The games themselves are fabulous but I’d be remiss if I didn’t point out that nearly every game on the Switch that isn’t made by Nintendo itself is available — and cheaper — on Steam. This makes it incredibly hard to recommend anyone invest in a library with a shelf life that may expire at the end of this generation of gaming. When the Switch is dead, will Nintendo move your purchases to whatever comes next? It’s never done that before so it would be a stretch to assume so now. Steam, on the other hand, works on any PC you can log into and will deliver you those games until the sun burns out.
Nintendo’s first-party library, the only thing relevant to this discussion, looks spectacular on the new screen — particularly Metroid Dread — but (thanks to yuzu) even better on a PC. That’s just reality. And, if you purchase a copy of the game and rip it yourself, it’s perfectly legal to play this way. With the Steam Deck breathing down their necks, this is an issue Nintendo should be thinking about and trying to outrun with value and innovation. An OLED screen just isn’t enough.
Online still blows
This hardware release is not happening in a vacuum. Modern consoles are online platforms unto themselves and Nintendo’s is easily the worst one. Nintendo Switch Online does not offer voice chat, messaging, a proper account system, achievements, a party system, streaming services, or access to your own music library. Nintendo’s servers are the slowest on the market and regularly have issues maintaining stable connections for even casual gameplay. These are features that were available on the Xbox 360 in the mid-'00s.
All of that before we’ve even mentioned Nintendo’s disastrous new Switch Online + Expansion Pack deal which brings the price for a year of the service to just $10 short of PlayStation and Xbox’s offerings. With the Expansion Pack you receive access to a handful of N64 and Sega Genesis titles so ubiquitous and trivial to emulate that you can now run them in a web browser.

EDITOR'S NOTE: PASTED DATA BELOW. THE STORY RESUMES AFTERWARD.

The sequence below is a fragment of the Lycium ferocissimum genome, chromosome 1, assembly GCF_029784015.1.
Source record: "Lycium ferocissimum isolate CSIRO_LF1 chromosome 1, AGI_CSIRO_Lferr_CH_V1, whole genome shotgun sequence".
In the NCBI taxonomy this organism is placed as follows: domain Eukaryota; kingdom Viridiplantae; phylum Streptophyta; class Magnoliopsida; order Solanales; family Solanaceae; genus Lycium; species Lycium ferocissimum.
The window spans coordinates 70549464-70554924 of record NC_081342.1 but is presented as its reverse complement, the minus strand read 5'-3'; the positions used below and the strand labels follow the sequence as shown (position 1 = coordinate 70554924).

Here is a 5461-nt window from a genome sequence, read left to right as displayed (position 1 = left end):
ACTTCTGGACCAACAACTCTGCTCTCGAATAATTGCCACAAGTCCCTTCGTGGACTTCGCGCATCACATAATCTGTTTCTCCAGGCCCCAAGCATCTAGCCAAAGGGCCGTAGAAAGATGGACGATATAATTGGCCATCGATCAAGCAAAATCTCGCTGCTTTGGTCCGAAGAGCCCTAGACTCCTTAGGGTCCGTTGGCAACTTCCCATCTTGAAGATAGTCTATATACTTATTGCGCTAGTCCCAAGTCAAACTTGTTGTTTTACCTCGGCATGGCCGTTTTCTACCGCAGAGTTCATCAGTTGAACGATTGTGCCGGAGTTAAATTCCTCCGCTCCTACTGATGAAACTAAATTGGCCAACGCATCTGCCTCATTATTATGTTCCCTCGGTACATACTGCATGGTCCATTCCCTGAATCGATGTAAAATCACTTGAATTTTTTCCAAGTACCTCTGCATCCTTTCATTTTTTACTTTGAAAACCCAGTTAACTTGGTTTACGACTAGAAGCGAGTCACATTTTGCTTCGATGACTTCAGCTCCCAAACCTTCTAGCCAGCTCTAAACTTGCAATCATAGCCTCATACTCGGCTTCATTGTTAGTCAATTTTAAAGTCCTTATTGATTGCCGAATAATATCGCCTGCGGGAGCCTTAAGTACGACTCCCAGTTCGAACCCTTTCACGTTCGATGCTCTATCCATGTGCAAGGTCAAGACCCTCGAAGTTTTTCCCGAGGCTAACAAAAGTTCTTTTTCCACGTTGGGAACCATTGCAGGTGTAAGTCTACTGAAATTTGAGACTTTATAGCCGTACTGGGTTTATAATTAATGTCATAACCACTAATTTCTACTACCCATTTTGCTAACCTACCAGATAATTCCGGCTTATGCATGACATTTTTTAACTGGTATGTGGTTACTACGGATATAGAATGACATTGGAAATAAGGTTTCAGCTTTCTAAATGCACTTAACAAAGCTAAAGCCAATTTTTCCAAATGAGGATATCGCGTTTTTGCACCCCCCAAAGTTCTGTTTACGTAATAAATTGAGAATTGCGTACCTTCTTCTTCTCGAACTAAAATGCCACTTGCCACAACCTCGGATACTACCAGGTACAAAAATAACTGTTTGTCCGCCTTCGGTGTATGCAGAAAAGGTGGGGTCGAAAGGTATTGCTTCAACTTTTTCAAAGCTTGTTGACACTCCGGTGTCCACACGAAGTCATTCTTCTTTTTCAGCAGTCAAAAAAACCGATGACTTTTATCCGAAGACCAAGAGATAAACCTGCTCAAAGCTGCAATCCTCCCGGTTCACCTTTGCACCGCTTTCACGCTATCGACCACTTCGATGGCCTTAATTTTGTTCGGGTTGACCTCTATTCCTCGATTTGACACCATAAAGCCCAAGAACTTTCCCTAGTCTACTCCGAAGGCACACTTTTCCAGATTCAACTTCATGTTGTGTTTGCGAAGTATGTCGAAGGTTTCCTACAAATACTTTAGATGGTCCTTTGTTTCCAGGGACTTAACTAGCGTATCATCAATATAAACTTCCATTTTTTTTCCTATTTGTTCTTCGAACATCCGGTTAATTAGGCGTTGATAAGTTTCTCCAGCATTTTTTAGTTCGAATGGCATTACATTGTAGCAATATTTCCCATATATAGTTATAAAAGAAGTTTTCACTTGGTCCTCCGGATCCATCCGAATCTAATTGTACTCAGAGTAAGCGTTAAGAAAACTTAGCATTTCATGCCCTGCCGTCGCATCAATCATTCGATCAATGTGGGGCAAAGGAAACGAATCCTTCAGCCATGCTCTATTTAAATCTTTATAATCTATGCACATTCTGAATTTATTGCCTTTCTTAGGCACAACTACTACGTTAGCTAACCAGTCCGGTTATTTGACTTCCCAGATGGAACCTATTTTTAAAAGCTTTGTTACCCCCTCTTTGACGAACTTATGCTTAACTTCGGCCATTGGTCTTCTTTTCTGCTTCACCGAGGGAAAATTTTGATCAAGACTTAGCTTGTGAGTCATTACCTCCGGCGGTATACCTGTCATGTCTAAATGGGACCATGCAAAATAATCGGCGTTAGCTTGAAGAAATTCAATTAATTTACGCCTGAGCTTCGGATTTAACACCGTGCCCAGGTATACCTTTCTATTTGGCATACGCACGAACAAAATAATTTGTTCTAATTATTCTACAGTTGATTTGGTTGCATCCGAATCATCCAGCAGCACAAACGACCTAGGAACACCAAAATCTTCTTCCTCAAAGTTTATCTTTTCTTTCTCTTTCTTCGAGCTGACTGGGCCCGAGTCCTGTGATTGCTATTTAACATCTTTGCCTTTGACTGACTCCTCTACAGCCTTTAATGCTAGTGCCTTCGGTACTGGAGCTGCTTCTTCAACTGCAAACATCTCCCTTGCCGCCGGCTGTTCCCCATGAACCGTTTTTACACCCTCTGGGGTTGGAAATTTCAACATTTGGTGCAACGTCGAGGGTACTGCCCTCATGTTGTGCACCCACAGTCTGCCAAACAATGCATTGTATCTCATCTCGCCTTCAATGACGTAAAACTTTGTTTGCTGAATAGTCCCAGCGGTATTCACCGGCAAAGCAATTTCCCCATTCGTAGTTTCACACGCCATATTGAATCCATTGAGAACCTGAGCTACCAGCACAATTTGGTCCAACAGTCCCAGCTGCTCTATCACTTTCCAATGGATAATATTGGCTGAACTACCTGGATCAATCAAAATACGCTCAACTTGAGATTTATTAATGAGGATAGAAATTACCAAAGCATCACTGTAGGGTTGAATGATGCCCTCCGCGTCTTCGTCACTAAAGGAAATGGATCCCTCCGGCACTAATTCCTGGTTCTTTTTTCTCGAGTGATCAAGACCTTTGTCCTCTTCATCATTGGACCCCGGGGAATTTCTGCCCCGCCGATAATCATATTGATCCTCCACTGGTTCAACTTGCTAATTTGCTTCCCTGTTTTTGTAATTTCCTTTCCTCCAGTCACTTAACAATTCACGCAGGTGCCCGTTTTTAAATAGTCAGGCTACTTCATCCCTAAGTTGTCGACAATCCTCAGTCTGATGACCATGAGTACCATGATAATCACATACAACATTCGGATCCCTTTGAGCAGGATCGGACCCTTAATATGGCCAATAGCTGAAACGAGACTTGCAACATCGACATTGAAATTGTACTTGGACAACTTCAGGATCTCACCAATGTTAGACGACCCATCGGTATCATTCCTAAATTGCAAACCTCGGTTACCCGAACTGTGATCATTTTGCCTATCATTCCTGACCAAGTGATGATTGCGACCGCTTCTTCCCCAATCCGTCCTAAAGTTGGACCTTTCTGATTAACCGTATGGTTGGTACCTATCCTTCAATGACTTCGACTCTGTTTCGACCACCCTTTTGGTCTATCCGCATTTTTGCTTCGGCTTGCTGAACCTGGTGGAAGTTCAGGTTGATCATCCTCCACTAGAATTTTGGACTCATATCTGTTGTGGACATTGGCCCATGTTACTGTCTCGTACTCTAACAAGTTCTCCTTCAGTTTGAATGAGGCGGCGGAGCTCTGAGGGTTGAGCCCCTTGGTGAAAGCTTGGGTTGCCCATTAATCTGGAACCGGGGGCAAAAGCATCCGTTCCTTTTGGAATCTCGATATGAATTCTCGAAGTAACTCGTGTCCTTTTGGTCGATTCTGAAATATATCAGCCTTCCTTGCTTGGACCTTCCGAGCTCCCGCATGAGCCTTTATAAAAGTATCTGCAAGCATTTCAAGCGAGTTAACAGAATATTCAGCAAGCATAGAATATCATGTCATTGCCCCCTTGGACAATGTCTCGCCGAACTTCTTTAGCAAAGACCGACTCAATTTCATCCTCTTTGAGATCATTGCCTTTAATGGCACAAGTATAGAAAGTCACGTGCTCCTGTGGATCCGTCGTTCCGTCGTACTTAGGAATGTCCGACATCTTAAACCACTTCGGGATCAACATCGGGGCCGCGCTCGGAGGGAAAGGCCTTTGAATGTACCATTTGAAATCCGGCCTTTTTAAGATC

If Nintendo were smart, it would ramp up the development of Switch Online — not just the features but the library of games itself. If Nintendo offered every game in its library that could conceivably be emulated on the Switch (similar to what seems to be Microsoft’s eventual goal for Game Pass), it could charge $100 a year and rake in the cash just for the convenience factor alone. As it stands, nobody is paying $50 a year to play the first Sonic the Hedgehog game again.
Sonic the Hedgehog, by the way, is available right now on the Steam store for a one-time purchase of $5. You also get access to its ROM to run in any emulator on any device you’d like.
The Nintendo Switch OLED model is a nice-looking handheld for consumers looking for a simple, straightforward way to play Nintendo’s first-party games. It’s the Switch you should get if you don’t own a Switch yet. But it is not worth upgrading if you already own a Switch; with competition waiting in the wings, there simply isn’t enough here to justify the price tag.
It is not worth upgrading if you already own a Switch.
The Switch has already been dethroned; if Nintendo doesn’t act, it’s only a matter of time before the platform takes its place next to the 3DS and the Wii. Nintendo is going to have to differentiate the platform with something its competitors can’t match and it’s going to have to do so quickly. Tick tock.